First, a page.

Emerging partnership with Swaziland calls on students

By Kelsey Kastrava
January 18, 2011

Numerous Cabrini students study abroad, mostly to the capitals of Europe, and some to Guatemala and Ecuador. This week however, two visitors have reversed the process to come from Africa to help us learn about their history, culture and lives.

Two employees of Cabrini Ministries in Swaziland, Africa left the continent for the first time in their lives to learn from the faculty and students at Cabrini College and more importantly, to teach us.

Sharon Singleton and Simo Mamba came to the college with plans to give us a glimpse of the life the people in Swaziland live. The small African nation is suffering from the AIDS epidemic with 40 percent of its population being infected. Swaziland is, in fact, the most infected country in the world.

As a result of these numbers, many of the children are left orphaned and vulnerable.

Our own Cabrini sisters are working hard to help these children, but what are we as a college of Mother Cabrini herself doing to tend to the needs of our brothers and sisters in Swaziland?

The Loquitur would like to commend the several faculty members and trustees who have not only visited the Cabrini sisters in Swaziland, but have made immense efforts in helping the orphaned and vulnerable children (OVCs.)

With all of the plans made by faculty however, The Loquitur feels it’s time the student population become more knowledgeable about the crisis at hand. Moreover, we as a student body need to take part in the transformation of the OVCs living at Cabrini Ministries hostel in Swaziland.

Education majors could tend to the illiteracy problems of the orphans by creating lesson plans appropriate to the education system used at the mission. Social work majors could perform case studies and ultimately provide childcare services for the children.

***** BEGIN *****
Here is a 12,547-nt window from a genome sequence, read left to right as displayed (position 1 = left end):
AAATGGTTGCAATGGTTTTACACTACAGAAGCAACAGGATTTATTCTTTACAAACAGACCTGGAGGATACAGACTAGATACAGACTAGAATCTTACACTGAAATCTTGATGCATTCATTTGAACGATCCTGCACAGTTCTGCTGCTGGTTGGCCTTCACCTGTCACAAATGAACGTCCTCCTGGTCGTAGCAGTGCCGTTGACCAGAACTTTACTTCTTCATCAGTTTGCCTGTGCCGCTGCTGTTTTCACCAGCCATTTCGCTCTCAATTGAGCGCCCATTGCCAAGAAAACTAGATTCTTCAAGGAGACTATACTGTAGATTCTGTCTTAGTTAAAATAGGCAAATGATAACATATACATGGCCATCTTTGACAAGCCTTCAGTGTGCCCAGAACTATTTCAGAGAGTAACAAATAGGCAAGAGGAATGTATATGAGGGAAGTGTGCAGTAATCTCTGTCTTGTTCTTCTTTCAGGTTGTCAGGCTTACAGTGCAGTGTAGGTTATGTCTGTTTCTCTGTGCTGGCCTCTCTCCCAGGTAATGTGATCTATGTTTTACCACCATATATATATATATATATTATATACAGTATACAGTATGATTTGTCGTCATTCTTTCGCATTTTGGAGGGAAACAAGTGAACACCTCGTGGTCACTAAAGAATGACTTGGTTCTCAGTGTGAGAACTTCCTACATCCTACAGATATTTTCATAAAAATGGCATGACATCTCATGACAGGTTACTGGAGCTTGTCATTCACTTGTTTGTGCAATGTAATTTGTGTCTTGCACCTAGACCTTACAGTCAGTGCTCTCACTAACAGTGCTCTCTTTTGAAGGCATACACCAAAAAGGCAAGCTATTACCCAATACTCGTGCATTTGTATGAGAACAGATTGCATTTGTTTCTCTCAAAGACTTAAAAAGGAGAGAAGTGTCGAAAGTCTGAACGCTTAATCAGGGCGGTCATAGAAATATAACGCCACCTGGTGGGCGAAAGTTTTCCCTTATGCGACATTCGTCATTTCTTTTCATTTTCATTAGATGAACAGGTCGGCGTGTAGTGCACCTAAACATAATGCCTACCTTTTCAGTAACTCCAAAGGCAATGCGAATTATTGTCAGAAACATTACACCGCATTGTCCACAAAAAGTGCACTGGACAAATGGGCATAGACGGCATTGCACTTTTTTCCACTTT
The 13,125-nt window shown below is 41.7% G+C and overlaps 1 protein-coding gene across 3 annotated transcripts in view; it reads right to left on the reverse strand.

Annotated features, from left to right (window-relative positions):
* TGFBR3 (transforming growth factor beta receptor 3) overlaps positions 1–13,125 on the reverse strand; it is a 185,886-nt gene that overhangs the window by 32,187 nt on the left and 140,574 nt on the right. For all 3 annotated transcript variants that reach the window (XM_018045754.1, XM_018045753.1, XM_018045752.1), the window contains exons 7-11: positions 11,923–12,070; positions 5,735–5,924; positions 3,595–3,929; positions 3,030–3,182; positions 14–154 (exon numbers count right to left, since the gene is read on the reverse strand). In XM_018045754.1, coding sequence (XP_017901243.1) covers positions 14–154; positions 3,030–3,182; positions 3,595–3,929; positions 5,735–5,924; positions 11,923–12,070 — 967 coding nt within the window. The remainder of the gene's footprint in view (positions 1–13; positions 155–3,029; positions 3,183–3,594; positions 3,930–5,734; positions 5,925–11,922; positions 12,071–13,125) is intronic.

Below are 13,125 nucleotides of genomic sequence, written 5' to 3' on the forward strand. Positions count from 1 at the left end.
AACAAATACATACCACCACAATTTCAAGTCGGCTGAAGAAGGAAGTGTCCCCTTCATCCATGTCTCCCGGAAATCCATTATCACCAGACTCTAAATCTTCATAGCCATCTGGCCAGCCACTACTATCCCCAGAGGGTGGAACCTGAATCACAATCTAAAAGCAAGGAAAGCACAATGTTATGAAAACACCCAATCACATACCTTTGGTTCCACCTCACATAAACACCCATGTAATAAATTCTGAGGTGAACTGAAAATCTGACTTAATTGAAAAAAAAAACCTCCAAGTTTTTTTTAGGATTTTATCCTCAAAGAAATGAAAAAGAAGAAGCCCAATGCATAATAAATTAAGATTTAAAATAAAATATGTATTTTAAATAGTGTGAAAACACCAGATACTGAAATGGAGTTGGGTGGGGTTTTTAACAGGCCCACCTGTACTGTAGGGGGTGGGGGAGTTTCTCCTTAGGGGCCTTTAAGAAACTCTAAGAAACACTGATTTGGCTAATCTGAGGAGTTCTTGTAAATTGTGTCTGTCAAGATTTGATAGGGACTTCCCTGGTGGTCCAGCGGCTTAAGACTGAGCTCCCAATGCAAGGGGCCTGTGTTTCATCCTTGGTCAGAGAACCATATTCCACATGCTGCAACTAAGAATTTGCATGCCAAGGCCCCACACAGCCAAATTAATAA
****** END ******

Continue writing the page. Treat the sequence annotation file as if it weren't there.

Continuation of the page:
Business majors could help devise a strategy to help the funding at Cabrini Ministry. Marketing and communication majors could help document and advertise the dire need for assistance in the country.

To do this, we would have to learn much more about their culture and lives, so different from our own, so that we can apply our necessary skills to play a role in the advancing of the orphaned children.

Singleton and Mamba shared with the campus community during their visit how grateful they are for what the college has already given to Cabrini Ministries. They cannot talk enough about how proud they are to be a part of the peaceful land of Swaziland. Singleton emphasized how it could be a paradise with its wealth in culture and its maintained peace. However, the AIDS epidemic is wiping out its people, leaving the children severally damaged–wearing them down physically, mentally and emotionally.

Cabrini’s mission is universal in all of its institutions across the world. We are called upon to accompany people of all walks of life on their journeys. As the Cabrini Mission Foundation states it, we should have “an active presence in people’s lives and sharing the love of God with all.”

The Loquitur asks the campus community and the student body especially to take a closer look at our college’s emerging partnership in Swaziland and what you can do to change the lives of the orphaned children.

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Kelsey Kastrava

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